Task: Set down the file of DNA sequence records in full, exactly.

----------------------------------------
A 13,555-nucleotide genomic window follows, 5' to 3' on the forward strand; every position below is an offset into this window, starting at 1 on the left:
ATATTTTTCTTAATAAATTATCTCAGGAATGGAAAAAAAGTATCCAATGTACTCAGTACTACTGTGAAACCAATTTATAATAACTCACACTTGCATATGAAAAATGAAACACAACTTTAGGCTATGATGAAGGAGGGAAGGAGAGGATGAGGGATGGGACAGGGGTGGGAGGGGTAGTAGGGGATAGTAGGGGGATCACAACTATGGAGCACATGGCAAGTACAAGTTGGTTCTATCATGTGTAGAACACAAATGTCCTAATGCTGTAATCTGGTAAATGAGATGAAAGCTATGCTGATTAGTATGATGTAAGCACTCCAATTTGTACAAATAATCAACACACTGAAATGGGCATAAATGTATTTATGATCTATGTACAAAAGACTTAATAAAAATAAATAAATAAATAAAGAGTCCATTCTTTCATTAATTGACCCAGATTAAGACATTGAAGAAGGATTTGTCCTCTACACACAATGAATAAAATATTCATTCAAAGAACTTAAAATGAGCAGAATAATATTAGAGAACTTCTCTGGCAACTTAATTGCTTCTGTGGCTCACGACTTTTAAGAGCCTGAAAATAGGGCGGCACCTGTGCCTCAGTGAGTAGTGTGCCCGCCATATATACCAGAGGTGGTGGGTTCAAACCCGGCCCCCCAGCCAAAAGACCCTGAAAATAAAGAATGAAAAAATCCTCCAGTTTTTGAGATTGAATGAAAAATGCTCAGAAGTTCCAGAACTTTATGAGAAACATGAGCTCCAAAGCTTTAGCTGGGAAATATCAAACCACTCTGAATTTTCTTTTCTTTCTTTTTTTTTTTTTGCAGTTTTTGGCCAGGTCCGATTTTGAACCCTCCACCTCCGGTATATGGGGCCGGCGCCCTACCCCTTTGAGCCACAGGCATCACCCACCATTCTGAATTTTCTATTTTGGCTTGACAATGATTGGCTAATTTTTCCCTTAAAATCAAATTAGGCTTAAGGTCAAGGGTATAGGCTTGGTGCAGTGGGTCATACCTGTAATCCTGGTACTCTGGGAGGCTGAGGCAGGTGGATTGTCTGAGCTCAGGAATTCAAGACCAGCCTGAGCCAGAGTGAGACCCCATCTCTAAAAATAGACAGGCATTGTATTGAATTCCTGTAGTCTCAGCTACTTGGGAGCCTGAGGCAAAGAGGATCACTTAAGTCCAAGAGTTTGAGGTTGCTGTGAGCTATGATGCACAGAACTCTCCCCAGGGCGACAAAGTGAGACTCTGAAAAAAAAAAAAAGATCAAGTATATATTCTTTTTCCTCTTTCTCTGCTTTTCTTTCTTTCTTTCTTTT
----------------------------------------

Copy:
A 13,555-nucleotide genomic window follows, 5' to 3' on the forward strand; every position below is an offset into this window, starting at 1 on the left:
ATATTTTTCTTAATAAATTATCTCAGGAATGGAAAAAAAGTATCCAATGTACTCAGTACTACTGTGAAACCAATTTATAATAACTCACACTTGCATATGAAAAATGAAACACAACTTTAGGCTATGATGAAGGAGGGAAGGAGAGGATGAGGGATGGGACAGGGGTGGGAGGGGTAGTAGGGGATAGTAGGGGGATCACAACTATGGAGCACATGGCAAGTACAAGTTGGTTCTATCATGTGTAGAACACAAATGTCCTAATGCTGTAATCTGGTAAATGAGATGAAAGCTATGCTGATTAGTATGATGTAAGCACTCCAATTTGTACAAATAATCAACACACTGAAATGGGCATAAATGTATTTATGATCTATGTACAAAAGACTTAATAAAAATAAATAAATAAATAAAGAGTCCATTCTTTCATTAATTGACCCAGATTAAGACATTGAAGAAGGATTTGTCCTCTACACACAATGAATAAAATATTCATTCAAAGAACTTAAAATGAGCAGAATAATATTAGAGAACTTCTCTGGCAACTTAATTGCTTCTGTGGCTCACGACTTTTAAGAGCCTGAAAATAGGGCGGCACCTGTGCCTCAGTGAGTAGTGTGCCCGCCATATATACCAGAGGTGGTGGGTTCAAACCCGGCCCCCCAGCCAAAAGACCCTGAAAATAAAGAATGAAAAAATCCTCCAGTTTTTGAGATTGAATGAAAAATGCTCAGAAGTTCCAGAACTTTATGAGAAACATGAGCTCCAAAGCTTTAGCTGGGAAATATCAAACCACTCTGAATTTTCTTTTCTTTCTTTTTTTTTTTTTGCAGTTTTTGGCCAGGTCCGATTTTGAACCCTCCACCTCCGGTATATGGGGCCGGCGCCCTACCCCTTTGAGCCACAGGCATCACCCACCATTCTGAATTTTCTATTTTGGCTTGACAATGATTGGCTAATTTTTCCCTTAAAATCAAATTAGGCTTAAGGTCAAGGGTATAGGCTTGGTGCAGTGGGTCATACCTGTAATCCTGGTACTCTGGGAGGCTGAGGCAGGTGGATTGTCTGAGCTCAGGAATTCAAGACCAGCCTGAGCCAGAGTGAGACCCCATCTCTAAAAATAGACAGGCATTGTATTGAATTCCTGTAGTCTCAGCTACTTGGGAGCCTGAGGCAAAGAGGATCACTTAAGTCCAAGAGTTTGAGGTTGCTGTGAGCTATGATGCACAGAACTCTCCCCAGGGCGACAAAGTGAGACTCTGAAAAAAAAAAAAAGATCAAGTATATATTCTTTTTCCTCTTTCTCTGCTTTTCTTTCTTTCTTTCTTTT